Ways and Means — Budget Resolutions and Economic Situation — Amendment of the Law

Part of Bill Presented — National Insurance Contributions (Rate Ceilings) Bill – in the House of Commons at 6:09 pm on 14th July 2015.

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Photo of Geraint Davies Geraint Davies Parliamentary Assembly of the Council of Europe (Substitute Member) 6:09 pm, 14th July 2015

No, I will not. There is a time limit, and it is not really worth the air.

The overall welfare budget is £220 billion, only £2 billion of which is spent on people on the dole. A great amount of it is spent on pensioners, who are protected because they are more likely to vote. The political calculation is that poorer people are less likely to vote, and certainly less likely to vote Tory. This is a cynical Budget.

Oxford University has suggested that the number people going to food banks will increase by 1 million to 2 million. I pointed that out to the Prime Minister, and he said, “Oh well. It doesn’t really matter. We won the election.” When I pointed it out to the Work and Pensions Secretary, he said, “Oh well. What can you do? Lots of people in Canada and Germany use food banks.” The Chancellor said, “Well, you know, we’ve got 1% of the people and 3% of the wealth of the world, and we spend 7% on welfare,” as if we should be ashamed and not proud that we, as a developed country, invest in the most vulnerable people to help them into work.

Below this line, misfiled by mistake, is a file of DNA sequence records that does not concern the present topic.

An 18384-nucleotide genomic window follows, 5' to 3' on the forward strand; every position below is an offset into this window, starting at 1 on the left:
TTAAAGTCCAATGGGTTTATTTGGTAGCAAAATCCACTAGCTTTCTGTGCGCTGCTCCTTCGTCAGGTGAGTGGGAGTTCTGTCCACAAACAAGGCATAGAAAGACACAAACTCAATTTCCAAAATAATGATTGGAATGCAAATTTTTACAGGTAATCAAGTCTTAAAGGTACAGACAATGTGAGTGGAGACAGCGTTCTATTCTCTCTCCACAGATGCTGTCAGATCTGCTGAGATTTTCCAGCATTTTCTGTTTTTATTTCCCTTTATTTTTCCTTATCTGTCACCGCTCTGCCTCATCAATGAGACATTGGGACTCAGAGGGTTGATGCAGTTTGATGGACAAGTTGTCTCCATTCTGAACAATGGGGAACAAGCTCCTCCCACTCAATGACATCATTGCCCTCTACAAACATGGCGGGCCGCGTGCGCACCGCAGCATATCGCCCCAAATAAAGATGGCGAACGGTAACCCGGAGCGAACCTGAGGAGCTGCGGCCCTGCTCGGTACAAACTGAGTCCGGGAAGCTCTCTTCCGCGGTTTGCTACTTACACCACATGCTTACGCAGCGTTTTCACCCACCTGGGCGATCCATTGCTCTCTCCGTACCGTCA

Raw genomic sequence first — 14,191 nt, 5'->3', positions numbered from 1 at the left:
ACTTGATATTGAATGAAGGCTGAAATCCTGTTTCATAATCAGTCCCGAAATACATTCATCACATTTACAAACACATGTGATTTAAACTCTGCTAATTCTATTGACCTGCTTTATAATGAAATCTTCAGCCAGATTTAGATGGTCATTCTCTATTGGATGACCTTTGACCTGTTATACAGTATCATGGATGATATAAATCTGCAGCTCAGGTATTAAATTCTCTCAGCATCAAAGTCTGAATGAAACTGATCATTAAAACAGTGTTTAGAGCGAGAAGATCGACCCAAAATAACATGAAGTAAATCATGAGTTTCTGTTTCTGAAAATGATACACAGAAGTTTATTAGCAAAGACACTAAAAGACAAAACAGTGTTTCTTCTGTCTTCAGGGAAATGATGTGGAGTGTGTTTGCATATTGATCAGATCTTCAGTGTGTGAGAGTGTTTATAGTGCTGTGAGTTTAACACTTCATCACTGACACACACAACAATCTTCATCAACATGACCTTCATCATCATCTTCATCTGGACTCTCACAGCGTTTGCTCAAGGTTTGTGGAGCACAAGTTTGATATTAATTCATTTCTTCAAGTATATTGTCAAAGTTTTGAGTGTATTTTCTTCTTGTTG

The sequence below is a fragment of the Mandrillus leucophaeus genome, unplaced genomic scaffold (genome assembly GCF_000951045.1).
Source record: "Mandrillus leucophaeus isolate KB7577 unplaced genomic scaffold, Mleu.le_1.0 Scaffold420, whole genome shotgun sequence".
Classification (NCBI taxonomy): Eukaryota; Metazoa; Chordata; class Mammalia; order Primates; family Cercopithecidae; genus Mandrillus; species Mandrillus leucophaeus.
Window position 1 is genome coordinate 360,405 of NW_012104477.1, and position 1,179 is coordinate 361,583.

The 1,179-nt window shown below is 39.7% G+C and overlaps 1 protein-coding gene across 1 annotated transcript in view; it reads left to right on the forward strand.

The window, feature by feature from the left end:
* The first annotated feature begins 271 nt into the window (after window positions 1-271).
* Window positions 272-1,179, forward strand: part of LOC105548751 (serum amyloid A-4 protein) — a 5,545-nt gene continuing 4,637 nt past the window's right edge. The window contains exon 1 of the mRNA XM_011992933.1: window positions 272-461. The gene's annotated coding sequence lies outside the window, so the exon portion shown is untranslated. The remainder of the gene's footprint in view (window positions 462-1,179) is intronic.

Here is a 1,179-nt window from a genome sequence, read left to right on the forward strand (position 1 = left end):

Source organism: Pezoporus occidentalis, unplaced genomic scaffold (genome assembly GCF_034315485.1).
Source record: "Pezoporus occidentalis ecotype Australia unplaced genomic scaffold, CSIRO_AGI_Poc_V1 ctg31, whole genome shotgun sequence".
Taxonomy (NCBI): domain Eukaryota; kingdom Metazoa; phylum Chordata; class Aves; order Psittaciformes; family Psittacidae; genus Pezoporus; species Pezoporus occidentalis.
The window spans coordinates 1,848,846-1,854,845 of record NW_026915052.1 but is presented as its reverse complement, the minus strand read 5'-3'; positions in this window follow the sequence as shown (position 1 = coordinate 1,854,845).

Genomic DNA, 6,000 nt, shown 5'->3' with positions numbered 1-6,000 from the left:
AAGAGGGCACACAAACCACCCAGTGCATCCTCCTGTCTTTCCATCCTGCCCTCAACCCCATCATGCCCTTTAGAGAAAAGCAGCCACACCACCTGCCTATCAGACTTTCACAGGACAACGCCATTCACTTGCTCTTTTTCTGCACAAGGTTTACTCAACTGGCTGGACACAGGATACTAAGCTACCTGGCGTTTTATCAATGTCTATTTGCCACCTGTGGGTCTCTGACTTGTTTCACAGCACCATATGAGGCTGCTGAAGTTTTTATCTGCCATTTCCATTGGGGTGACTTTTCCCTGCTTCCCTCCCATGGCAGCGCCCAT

What sort of future is the Chancellor suggesting? Is he suggesting that we cut our welfare down to the levels of developing countries and provide taps and buckets at the ends of streets? What are the values of this Tory Government? The answer is that their values are squeezing the poor because they will not vote Conservative, and squeezing the state with a fraudulent proposition as a backcloth—that minimum wages can replace tax credits that are focused on poor families. The reality is that, under the last Labour Government, the economy grew by 40% in the 10 years to 2008. The banking crisis caused a problem, but by 2010 there was growth in the economy. Since then, debt as a share of the economy has grown from 55% to 80%, basically because a low-wage, low-productivity, austerity-driven Budget does not work.

The Government have driven down wages at the same time as they are putting up tax thresholds, which is obviously not a way of generating significant tax revenues. Therefore, the business model is bust. We need investment in productivity, skills and infrastructure. Why are we seeing another situation? Why has the train infrastructure in the north of England been removed or delayed? Why are the poorest given loans rather than grants to go to university?

The Budget is not the way forward for a high-skilled, high R and D, high-productivity and high-wage economy to pay its way. It is flawed economically and it is a political stunt. The sooner we get a Labour Government the better.